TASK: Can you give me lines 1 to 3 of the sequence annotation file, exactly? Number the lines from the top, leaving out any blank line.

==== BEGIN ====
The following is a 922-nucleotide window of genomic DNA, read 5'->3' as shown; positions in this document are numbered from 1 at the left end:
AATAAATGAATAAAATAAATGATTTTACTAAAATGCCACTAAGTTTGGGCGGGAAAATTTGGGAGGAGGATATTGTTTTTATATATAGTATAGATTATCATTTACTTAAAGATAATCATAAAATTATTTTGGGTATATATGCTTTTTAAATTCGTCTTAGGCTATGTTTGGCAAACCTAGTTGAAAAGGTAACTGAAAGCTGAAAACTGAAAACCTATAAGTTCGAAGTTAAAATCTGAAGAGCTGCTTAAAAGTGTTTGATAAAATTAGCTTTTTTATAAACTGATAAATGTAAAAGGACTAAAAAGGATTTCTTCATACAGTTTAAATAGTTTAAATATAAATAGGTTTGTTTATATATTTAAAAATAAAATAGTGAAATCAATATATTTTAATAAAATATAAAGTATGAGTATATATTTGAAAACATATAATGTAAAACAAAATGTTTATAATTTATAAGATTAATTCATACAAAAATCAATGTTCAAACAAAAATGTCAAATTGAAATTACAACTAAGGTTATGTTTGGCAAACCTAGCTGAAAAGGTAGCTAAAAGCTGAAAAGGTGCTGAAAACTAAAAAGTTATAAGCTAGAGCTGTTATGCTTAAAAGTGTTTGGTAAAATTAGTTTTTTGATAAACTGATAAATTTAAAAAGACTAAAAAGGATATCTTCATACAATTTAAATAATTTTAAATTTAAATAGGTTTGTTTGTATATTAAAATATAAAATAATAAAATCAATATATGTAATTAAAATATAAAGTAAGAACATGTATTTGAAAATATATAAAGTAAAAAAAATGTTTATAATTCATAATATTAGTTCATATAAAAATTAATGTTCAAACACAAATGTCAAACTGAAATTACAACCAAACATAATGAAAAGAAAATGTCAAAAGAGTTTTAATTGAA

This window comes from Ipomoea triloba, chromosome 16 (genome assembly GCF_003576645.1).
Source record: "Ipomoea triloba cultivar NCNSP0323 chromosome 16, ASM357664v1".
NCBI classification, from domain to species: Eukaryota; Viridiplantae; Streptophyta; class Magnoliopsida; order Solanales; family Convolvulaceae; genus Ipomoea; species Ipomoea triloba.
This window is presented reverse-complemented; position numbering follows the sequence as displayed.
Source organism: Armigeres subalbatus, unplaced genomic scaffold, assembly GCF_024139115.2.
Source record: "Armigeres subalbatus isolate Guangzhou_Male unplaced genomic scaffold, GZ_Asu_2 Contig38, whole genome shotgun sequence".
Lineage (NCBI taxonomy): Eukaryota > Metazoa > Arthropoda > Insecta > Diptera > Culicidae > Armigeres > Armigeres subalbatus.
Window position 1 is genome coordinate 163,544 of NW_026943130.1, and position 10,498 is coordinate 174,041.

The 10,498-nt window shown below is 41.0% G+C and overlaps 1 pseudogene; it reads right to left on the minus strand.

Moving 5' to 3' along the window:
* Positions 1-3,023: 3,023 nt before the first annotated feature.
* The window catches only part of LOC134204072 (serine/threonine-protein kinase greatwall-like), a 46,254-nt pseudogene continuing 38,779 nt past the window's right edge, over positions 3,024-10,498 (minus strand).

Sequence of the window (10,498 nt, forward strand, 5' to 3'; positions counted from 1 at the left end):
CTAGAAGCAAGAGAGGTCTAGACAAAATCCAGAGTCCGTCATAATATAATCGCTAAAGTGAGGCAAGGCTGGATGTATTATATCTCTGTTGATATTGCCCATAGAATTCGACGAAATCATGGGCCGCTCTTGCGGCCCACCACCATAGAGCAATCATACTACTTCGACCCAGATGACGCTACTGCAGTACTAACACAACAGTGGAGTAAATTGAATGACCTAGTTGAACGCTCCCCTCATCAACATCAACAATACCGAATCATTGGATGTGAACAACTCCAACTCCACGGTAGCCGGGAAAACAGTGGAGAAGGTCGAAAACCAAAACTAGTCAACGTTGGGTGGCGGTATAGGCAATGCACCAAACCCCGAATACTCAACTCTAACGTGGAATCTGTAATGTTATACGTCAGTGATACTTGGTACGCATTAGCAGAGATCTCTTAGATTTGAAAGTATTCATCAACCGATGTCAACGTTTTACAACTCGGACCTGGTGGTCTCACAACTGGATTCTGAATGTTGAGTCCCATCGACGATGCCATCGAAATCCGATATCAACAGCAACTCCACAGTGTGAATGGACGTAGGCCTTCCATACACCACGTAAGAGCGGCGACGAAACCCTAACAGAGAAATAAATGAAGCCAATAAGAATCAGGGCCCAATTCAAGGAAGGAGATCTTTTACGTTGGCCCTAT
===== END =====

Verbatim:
The following is a 922-nucleotide window of genomic DNA, read 5'->3' as shown; positions in this document are numbered from 1 at the left end:
AATAAATGAATAAAATAAATGATTTTACTAAAATGCCACTAAGTTTGGGCGGGAAAATTTGGGAGGAGGATATTGTTTTTATATATAGTATAGATTATCATTTACTTAAAGATAATCATAAAATTATTTTGGGTATATATGCTTTTTAAATTCGTCTTAGGCTATGTTTGGCAAACCTAGTTGAAAAGGTAACTGAAAGCTGAAAACTGAAAACCTATAAGTTCGAAGTTAAAATCTGAAGAGCTGCTTAAAAGTGTTTGATAAAATTAGCTTTTTTATAAACTGATAAATGTAAAAGGACTAAAAAGGATTTCTTCATACAGTTTAAATAGTTTAAATATAAATAGGTTTGTTTATATATTTAAAAATAAAATAGTGAAATCAATATATTTTAATAAAATATAAAGTATGAGTATATATTTGAAAACATATAATGTAAAACAAAATGTTTATAATTTATAAGATTAATTCATACAAAAATCAATGTTCAAACAAAAATGTCAAATTGAAATTACAACTAAGGTTATGTTTGGCAAACCTAGCTGAAAAGGTAGCTAAAAGCTGAAAAGGTGCTGAAAACTAAAAAGTTATAAGCTAGAGCTGTTATGCTTAAAAGTGTTTGGTAAAATTAGTTTTTTGATAAACTGATAAATTTAAAAAGACTAAAAAGGATATCTTCATACAATTTAAATAATTTTAAATTTAAATAGGTTTGTTTGTATATTAAAATATAAAATAATAAAATCAATATATGTAATTAAAATATAAAGTAAGAACATGTATTTGAAAATATATAAAGTAAAAAAAATGTTTATAATTCATAATATTAGTTCATATAAAAATTAATGTTCAAACACAAATGTCAAACTGAAATTACAACCAAACATAATGAAAAGAAAATGTCAAAAGAGTTTTAATTGAA

This window comes from Ipomoea triloba, chromosome 16 (genome assembly GCF_003576645.1).